COURSE INTRODUCTION AND APPLICATION INFORMATION


Course Name
Histories and Theories of Architecture I
Code
Semester
Theory
(hour/week)
Application/Lab
(hour/week)
Local Credits
ECTS
ARCH 203
Fall
3
0
3
4
Prerequisites
None
Course Language
English
Course Type
Required
Course Level
First Cycle
Mode of Delivery -
Teaching Methods and Techniques of the Course
Course Coordinator -
Course Lecturer(s)
Assistant(s) -
Course Objectives Understanding the development of the history of architecture from the Stone Age to 1750
Learning Outcomes The students who succeeded in this course;
  • Student will be able to explain the social role of architecture (religion, politics, etc).
  • Student will be able to explain basic terminology of architectural forms.
  • Student will be able to identify the Classical Greek and Roman Orders.
  • Student will be able to identify basic architectural plan types.
  • Student will be able to identify basic structural forms.
  • Student will be able to identify basic architectural styles.
Course Description History of architecture from the Stone Age to 1750

 



Course Category

Core Courses
X
Major Area Courses
Supportive Courses
Media and Managment Skills Courses
Transferable Skill Courses

 

WEEKLY SUBJECTS AND RELATED PREPARATION STUDIES

Week Subjects Required Materials
1 Introduction to the course
2 Stone Age Architecture and the Rise of Cities Kostof, A History of Architecture, pp. 21-65.
3 Architecture of Ancient Egypt Kostof, A History of Architecture, pp. 67-89.
4 Hittite, Minoan and Mycenaean Architecture Kostof, A History of Architecture, pp. 91-113.
5 Ancient Greek Architecture Kostof, A History of Architecture, pp. 137-159.
6 Ancient Roman Architecture Kostof, A History of Architecture, pp. 191-215.
7 Field Trip Kostof, A History of Architecture, pp. 161-189.
8 Midterm
9 Early Christian Architecture Kostof, A History of Architecture, pp. 245-267
10 Early Islamic Architecture Kostof, A History of Architecture, pp. 269-272; 284-293.
11 Architecture of the Middle Ages Kostof, A History of Architecture, pp. 274-284; 295-314.
12 Gothic Architecture Kostof, A History of Architecture, pp. 323-347.
13 Renaissance Architecture Kostof, A History of Architecture, pp. 375-386; 403-431.
14 Baroque Architecture Kostof, A History of Architecture, pp. 468-483; 485-509.
15 Ottoman Architecture Kostof, A History of Architecture, pp. 453-468.
16 Review of the Semester  
Course Notes/Textbooks None
Suggested Readings/Materials Spiro Kostof, A History of Architecture: Settings and Rituals, Oxford: Oxford University Press, 1995.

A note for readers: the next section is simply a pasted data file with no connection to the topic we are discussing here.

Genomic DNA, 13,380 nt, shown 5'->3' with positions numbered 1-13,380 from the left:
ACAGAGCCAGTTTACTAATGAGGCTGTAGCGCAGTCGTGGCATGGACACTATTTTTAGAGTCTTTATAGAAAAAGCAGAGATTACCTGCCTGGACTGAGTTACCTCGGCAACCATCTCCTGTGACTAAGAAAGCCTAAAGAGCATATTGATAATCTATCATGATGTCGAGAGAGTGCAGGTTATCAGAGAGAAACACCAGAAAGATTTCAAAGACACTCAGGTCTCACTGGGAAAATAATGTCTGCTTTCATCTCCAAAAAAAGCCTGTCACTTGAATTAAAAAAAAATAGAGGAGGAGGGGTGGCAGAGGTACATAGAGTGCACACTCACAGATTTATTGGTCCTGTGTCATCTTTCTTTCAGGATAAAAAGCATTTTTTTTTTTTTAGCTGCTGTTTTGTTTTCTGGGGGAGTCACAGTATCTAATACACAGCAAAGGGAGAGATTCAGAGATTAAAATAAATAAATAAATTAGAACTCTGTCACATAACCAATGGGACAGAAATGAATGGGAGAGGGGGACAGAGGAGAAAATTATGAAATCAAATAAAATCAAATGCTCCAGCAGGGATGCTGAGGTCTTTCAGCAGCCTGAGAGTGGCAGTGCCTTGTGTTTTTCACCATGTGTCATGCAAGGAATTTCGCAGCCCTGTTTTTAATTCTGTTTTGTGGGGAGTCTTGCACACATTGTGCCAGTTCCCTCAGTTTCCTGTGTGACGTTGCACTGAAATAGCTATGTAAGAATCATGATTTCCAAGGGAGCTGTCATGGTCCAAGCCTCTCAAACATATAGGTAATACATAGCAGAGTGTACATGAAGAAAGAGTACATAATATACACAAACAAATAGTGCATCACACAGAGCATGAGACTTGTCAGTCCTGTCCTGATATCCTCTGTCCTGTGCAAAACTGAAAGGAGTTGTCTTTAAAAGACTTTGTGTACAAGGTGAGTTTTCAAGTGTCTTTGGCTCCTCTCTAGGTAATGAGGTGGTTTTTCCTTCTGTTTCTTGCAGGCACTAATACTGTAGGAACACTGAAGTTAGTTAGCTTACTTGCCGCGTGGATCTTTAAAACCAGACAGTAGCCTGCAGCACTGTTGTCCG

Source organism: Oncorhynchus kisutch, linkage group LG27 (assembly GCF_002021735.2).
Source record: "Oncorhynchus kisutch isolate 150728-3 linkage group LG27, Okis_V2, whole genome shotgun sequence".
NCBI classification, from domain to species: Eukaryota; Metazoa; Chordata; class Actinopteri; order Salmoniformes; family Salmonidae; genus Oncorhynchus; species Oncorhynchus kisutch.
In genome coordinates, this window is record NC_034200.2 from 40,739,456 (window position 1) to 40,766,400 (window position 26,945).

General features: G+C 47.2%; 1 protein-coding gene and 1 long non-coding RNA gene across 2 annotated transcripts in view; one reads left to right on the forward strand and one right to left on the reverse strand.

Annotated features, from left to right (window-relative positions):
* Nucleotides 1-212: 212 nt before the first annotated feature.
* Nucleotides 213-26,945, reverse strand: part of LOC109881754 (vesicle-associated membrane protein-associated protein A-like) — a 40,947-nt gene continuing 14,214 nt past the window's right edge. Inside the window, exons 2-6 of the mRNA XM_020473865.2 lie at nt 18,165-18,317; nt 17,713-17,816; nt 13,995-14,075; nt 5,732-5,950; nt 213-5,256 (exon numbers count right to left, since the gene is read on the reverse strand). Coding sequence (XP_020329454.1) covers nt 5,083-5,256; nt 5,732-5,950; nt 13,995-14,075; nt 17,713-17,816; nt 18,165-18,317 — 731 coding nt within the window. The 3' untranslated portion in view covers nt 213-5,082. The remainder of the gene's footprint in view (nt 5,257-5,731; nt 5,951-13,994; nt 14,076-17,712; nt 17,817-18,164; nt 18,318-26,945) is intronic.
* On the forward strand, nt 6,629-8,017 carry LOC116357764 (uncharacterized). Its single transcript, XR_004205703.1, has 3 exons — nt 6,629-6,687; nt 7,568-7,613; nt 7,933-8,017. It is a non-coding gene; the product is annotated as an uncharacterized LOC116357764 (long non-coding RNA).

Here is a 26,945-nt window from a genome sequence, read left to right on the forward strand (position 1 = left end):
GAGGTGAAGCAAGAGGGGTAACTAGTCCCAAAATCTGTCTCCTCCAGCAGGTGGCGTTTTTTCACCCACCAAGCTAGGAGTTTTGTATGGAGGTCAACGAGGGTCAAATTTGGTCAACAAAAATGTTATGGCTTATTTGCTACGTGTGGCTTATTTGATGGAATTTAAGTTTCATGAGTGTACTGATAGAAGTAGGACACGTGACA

EVALUATION SYSTEM

Semester Activities Number Weigthing
Participation
15
10
Laboratory / Application
Field Work
Quizzes / Studio Critiques
Portfolio
Homework / Assignments
1
20
Presentation / Jury
Project
Seminar / Workshop
Oral Exam
Midterm
1
35
Final Exam
1
35
Total

Weighting of Semester Activities on the Final Grade
18
65
Weighting of End-of-Semester Activities on the Final Grade
35
Total

ECTS / WORKLOAD TABLE

Semester Activities Number Duration (Hours) Workload
Course Hours
(Including exam week: 16 x total hours)
16
3
48
Laboratory / Application Hours
(Including exam week: 16 x total hours)
16
Study Hours Out of Class
16
2
Field Work
Quizzes / Studio Critiques
Portfolio
Homework / Assignments
1
Presentation / Jury
Project
8
Seminar / Workshop
Oral Exam
Midterms
1
10
Final Exams
1
14
    Total
104

 

COURSE LEARNING OUTCOMES AND PROGRAM QUALIFICATIONS RELATIONSHIP

#
Program Competencies/Outcomes
* Contribution Level
1
2
3
4
5
1

Ability to apply theoretical and technical knowledge in architecture.

X
2

Ability to understand, interpret and evaluate architectural concepts and theories.

X
3

Ability to take on responsibility as an individual and as a team member to solve complex problems in the practice of architecture.

 

X
4

Critical evaluation of acquired knowledge and skills to diagnose individual educational needs and to direct self-education.

X
5

Ability to communicate architectural ideas and proposals for solutions to architectural problems in visual, written and oral form.

X
6

Ability to support architectural thoughts and proposals for solutions to architectural problems with qualitative and quantitative data and to communicate these with specialists and non-specialists.

X
7

Ability to use a foreign language to follow developments in architecture and to communicate with colleagues.

X
8

Ability to use digital information and communication technologies at a level that is adequate to the discipline of architecture.

X
9

Being equipped with social, scientific and ethical values in the accumulation, interpretation and/or application of architectural data.

X
10

Ability to collaborate with other disciplines that are directly or indirectly related to architecture with basic knowledge in these disciplines.

X

*1 Lowest, 2 Low, 3 Average, 4 High, 5 Highest

 

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